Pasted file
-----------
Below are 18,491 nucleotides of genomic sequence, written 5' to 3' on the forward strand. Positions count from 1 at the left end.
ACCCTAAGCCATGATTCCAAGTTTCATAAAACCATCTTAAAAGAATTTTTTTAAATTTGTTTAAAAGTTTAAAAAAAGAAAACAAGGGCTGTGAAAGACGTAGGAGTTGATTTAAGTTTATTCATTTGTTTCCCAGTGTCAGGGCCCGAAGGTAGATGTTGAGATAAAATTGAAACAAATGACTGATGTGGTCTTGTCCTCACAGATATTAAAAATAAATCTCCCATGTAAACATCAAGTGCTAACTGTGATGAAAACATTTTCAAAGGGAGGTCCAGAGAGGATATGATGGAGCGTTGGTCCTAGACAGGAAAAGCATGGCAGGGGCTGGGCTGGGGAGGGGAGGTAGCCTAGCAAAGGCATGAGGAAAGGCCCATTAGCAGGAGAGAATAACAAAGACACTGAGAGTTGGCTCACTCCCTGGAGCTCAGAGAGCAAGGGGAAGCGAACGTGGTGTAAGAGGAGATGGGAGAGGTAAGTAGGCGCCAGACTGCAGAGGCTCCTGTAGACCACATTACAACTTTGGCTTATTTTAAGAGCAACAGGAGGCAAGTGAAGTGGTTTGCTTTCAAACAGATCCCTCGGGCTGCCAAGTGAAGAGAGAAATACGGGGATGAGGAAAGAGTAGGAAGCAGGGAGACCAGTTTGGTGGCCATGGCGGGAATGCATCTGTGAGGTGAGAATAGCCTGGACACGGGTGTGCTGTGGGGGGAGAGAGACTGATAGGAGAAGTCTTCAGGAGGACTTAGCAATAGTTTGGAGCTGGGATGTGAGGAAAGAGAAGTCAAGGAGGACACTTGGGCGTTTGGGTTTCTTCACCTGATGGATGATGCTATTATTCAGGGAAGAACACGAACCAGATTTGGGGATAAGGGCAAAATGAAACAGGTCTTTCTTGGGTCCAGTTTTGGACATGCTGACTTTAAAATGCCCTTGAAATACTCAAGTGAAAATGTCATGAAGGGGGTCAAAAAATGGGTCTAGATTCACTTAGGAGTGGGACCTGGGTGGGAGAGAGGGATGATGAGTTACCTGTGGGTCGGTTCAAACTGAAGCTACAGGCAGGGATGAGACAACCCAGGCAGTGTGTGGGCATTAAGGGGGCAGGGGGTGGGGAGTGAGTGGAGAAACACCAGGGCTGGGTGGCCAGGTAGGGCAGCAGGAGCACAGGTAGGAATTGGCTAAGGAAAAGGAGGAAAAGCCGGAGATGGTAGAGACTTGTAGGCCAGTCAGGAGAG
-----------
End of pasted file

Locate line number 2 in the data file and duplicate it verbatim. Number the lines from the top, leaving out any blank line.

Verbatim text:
ACCCTAAGCCATGATTCCAAGTTTCATAAAACCATCTTAAAAGAATTTTTTTAAATTTGTTTAAAAGTTTAAAAAAAGAAAACAAGGGCTGTGAAAGACGTAGGAGTTGATTTAAGTTTATTCATTTGTTTCCCAGTGTCAGGGCCCGAAGGTAGATGTTGAGATAAAATTGAAACAAATGACTGATGTGGTCTTGTCCTCACAGATATTAAAAATAAATCTCCCATGTAAACATCAAGTGCTAACTGTGATGAAAACATTTTCAAAGGGAGGTCCAGAGAGGATATGATGGAGCGTTGGTCCTAGACAGGAAAAGCATGGCAGGGGCTGGGCTGGGGAGGGGAGGTAGCCTAGCAAAGGCATGAGGAAAGGCCCATTAGCAGGAGAGAATAACAAAGACACTGAGAGTTGGCTCACTCCCTGGAGCTCAGAGAGCAAGGGGAAGCGAACGTGGTGTAAGAGGAGATGGGAGAGGTAAGTAGGCGCCAGACTGCAGAGGCTCCTGTAGACCACATTACAACTTTGGCTTATTTTAAGAGCAACAGGAGGCAAGTGAAGTGGTTTGCTTTCAAACAGATCCCTCGGGCTGCCAAGTGAAGAGAGAAATACGGGGATGAGGAAAGAGTAGGAAGCAGGGAGACCAGTTTGGTGGCCATGGCGGGAATGCATCTGTGAGGTGAGAATAGCCTGGACACGGGTGTGCTGTGGGGGGAGAGAGACTGATAGGAGAAGTCTTCAGGAGGACTTAGCAATAGTTTGGAGCTGGGATGTGAGGAAAGAGAAGTCAAGGAGGACACTTGGGCGTTTGGGTTTCTTCACCTGATGGATGATGCTATTATTCAGGGAAGAACACGAACCAGATTTGGGGATAAGGGCAAAATGAAACAGGTCTTTCTTGGGTCCAGTTTTGGACATGCTGACTTTAAAATGCCCTTGAAATACTCAAGTGAAAATGTCATGAAGGGGGTCAAAAAATGGGTCTAGATTCACTTAGGAGTGGGACCTGGGTGGGAGAGAGGGATGATGAGTTACCTGTGGGTCGGTTCAAACTGAAGCTACAGGCAGGGATGAGACAACCCAGGCAGTGTGTGGGCATTAAGGGGGCAGGGGGTGGGGAGTGAGTGGAGAAACACCAGGGCTGGGTGGCCAGGTAGGGCAGCAGGAGCACAGGTAGGAATTGGCTAAGGAAAAGGAGGAAAAGCCGGAGATGGTAGAGACTTGTAGGCCAGTCAGGAGAG